“Some gathered a lot, some only a little. But when they measured it out, everyone had just enough. Those who gathered a lot had nothing left over, and those who gathered only a little had enough. Each family had just what it needed.”
This isn’t a political statement. It’s simply saying that the people of Israel made sure everyone had what they needed to live, and the society was better off because of that.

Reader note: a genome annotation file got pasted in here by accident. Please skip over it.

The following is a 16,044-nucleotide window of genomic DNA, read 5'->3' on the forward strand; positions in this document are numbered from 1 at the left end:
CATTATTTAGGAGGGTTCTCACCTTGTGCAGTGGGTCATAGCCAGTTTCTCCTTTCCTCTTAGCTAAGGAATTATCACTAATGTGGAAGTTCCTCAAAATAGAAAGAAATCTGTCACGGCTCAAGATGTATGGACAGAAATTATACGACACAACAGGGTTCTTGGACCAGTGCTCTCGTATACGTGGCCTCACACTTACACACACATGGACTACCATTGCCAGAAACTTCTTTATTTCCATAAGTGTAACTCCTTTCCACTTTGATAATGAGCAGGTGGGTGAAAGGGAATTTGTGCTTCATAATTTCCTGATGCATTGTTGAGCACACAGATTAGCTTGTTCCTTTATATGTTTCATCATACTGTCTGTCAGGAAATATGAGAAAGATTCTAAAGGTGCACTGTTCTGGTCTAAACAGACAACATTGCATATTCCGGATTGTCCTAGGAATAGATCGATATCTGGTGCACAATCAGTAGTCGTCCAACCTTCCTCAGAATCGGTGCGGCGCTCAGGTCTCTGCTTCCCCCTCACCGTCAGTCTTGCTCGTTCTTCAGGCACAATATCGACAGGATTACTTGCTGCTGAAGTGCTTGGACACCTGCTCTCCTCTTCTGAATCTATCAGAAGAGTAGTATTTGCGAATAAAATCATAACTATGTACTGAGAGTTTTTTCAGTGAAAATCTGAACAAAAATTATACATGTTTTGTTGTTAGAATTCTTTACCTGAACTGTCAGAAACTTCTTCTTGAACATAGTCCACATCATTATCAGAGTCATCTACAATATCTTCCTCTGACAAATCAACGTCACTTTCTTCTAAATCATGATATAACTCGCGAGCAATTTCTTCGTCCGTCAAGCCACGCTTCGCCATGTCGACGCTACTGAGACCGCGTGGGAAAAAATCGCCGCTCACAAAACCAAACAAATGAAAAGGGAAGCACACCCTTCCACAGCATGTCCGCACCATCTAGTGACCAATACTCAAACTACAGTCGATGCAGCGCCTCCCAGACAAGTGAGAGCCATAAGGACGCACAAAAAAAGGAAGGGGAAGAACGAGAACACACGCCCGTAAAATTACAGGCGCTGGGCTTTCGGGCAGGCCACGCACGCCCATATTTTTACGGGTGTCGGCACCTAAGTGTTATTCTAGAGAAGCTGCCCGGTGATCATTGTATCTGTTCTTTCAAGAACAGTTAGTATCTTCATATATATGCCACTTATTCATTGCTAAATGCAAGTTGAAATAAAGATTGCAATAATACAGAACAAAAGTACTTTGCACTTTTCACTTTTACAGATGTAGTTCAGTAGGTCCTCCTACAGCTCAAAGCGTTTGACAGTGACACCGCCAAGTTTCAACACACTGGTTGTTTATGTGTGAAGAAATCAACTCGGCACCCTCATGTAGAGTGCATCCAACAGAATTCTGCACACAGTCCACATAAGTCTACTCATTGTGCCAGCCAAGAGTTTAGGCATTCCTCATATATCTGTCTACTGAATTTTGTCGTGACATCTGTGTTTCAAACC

I saw a living example of this when I was a teenager. In the beach town where I lived, there was a nightclub called “The Fire Escape.” It’s exterior blended in with the others bars at the ocean front, but something was different about the atmosphere inside. The policy, posted on the door, read: “No cover charge, No ID, Come On Up!” Literally, everyone was allowed to come in on any night of the week and hear live music and partake of various foods and beverages, sold at an extremely reduced cost. The only rule was: no alcohol, no tobacco, no coarse language. And so, on any given night, clean-cut church teenagers came to hear live music with a Christian message, and homeless people would come to get warm. Button-down Pastors came to work behind the counter serving popcorn and soda, while drunks came in to pass out and sleep of their intoxication. Young professional Christian singles came to look for other likeminded people to date, and prostitutes came in to get away from the johns who were demanding their money. It was truly a diverse and almost frighteningly beautiful place. One evening when my my band performed there, my youth pastor introduced us to the manager of the club, an animated blonde Christian woman who could have been my mother. She asked if we would like to start volunteering there on a regular basis. When we told her yes she asked to meet with us the next day in order to brief us on what to expect. I’ll never forget what she said to Marc, Randall, and me as we sat at the square wooden table in the middle of the black and white tile checkerboard dance floor that day: